Februrary 10, 2005
New Transmission Installed
Hmmm. What can I say that I haven't already said in the last report? Well, I'll start by saying that the new tranny has been installed, and my wallet is $3700 lighter as a result. Yea, that's a lot of money, but I have to look at this in the same way I look at expenses on the airplane. This is not an oil service that effectively lasts 4500 miles. A transmission is a core mechanical device that is supposed to last the "life" of an average car, or over 100000 miles. It just so happens that the BMW 328is, if properly cared for, can last more than twice the lifespan of the average vehicle. So, if I amortize the $3700 over the next five years or 100K miles, the average yearly cost of maintenance rises only $740, or about the cost of an inspection.
I received quite a few emails and did quite a bit of personal research about this problem. Several readers suggested that the transmission could have lasted a lot longer -- had I not believed the marketing hype regarding "lifetime transmission fluid" and changed the fluid on a more regular basis. After all, as one person put it, ATF is nothing more than a lightweight oil with additives, and it breaks down just like engine oil, so why should anyone expect it to handle the stresses of 100K+ miles? Based on my personal experience, I think these people are right. The fact that the engine continues to purr along at more than 110K miles is very likely because I made it practice to change the oil at half the recommended interval.
When a manufacturer says that something doesn't need to be maintained for the life of the component, one needs to ask the manufacturer for his definition of the word "life". To me, the expected lifespan of an automatic transmission (GM/Getrag or not) is 150K miles. To Getrag, who makes money selling new and remanufactured transmissions, the lifespan is obviously far shorter.
If you take nothing else away from this, take my advice and change your transmission fluid at some regular interval. From this point forward, I am planning to replace the fluid every 18K miles (at each inspection interval) simply because there appears to be statistically significant evidence that changing the fluid on a BMW transmission extends its life by between 30-50%. The number of people who appear to get at least 150K out of a properly maintained BMW transmission is as striking as the number of people who have needed to replace their transmissions before 120K miles if they did NOT service it regularly.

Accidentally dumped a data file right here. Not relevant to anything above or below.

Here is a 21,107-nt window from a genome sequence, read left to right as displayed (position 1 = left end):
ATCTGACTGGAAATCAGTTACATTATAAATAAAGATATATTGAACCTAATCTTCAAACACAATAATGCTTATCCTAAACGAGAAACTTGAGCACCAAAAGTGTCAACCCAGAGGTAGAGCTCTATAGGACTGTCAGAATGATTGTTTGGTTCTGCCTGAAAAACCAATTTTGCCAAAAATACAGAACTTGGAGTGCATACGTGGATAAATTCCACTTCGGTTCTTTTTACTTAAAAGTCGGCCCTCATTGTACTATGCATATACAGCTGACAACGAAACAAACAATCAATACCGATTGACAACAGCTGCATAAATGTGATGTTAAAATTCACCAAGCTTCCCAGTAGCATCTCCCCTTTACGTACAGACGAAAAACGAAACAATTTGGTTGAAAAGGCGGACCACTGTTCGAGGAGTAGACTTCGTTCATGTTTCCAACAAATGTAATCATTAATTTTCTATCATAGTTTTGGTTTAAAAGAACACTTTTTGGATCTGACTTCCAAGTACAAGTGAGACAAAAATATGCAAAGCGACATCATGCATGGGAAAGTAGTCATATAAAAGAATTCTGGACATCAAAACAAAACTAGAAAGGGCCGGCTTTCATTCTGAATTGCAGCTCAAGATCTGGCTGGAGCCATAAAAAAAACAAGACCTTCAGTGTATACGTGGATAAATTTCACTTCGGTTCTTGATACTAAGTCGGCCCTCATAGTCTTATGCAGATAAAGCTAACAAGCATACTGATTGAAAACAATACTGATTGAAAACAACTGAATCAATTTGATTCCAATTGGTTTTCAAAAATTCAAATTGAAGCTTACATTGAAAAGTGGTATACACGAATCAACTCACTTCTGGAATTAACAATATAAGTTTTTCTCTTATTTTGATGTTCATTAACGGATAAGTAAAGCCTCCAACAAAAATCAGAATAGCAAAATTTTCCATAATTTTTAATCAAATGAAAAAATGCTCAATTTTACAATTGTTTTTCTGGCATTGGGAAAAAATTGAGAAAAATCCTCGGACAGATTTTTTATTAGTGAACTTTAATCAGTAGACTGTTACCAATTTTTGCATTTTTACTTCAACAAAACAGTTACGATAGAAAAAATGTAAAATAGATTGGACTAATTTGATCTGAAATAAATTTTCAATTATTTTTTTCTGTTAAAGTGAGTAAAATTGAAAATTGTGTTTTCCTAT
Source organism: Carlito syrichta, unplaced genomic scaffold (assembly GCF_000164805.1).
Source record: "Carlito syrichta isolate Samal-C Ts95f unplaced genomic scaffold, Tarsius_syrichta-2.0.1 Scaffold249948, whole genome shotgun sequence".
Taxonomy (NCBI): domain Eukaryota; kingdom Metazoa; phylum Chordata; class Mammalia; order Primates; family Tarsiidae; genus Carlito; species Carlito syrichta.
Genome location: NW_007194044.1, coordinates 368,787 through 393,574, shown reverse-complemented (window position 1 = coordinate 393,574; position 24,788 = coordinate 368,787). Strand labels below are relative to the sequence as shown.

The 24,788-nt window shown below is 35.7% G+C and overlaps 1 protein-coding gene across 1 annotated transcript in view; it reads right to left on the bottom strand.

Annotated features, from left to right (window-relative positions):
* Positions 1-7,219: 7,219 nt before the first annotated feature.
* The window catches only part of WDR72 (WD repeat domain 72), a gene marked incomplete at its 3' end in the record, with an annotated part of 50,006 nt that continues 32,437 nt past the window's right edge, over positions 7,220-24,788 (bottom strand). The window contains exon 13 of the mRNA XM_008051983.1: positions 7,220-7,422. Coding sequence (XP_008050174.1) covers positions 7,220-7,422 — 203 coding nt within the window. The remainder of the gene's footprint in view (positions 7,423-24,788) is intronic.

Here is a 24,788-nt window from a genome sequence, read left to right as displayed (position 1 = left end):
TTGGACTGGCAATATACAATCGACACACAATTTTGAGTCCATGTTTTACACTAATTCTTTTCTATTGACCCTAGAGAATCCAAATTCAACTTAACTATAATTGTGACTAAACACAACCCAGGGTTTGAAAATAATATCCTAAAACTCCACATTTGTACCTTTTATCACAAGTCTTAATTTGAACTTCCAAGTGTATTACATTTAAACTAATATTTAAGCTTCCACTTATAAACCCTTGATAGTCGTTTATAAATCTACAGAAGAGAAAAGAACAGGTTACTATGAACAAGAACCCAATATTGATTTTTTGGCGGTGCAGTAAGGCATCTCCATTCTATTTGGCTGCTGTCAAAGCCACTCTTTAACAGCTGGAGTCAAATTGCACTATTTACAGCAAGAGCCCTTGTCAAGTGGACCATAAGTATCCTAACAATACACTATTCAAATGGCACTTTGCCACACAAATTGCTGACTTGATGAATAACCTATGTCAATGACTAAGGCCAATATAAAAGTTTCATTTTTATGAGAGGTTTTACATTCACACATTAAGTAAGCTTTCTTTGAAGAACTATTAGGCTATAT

My mechanic got the car in the shop around noon on the day I dropped it off, and was on the test drive the next morning around 9:30 when I dropped by to see him. Assuming he didn't stay late, the transmission swap took him around 7 hours with another half hour for the test drive. The dealer charged book labor of 10 hours, but that's just par for the course with dealers.
Much to my surprise, I learned that it is not necessary to pull the engine in order to replace the transmission because the engine is designed to pivot rearward by a couple inches. The saves a tremendous amount of labor and hassle. Indeed, the right tools and experience are all that is needed to disconnect the bell housing from the rear of the engine. I noticed also that my mechanic had pulled off the entire exhaust system aft of the headers as well, so if you have to pull the tranny, it would be a good idea to replace the exhaust system mounts if you haven't already. As you may recall, mine cracked and were replaced about a year ago.
Parts $2541, Labor $950. Total $3700, Total mileage, 111161.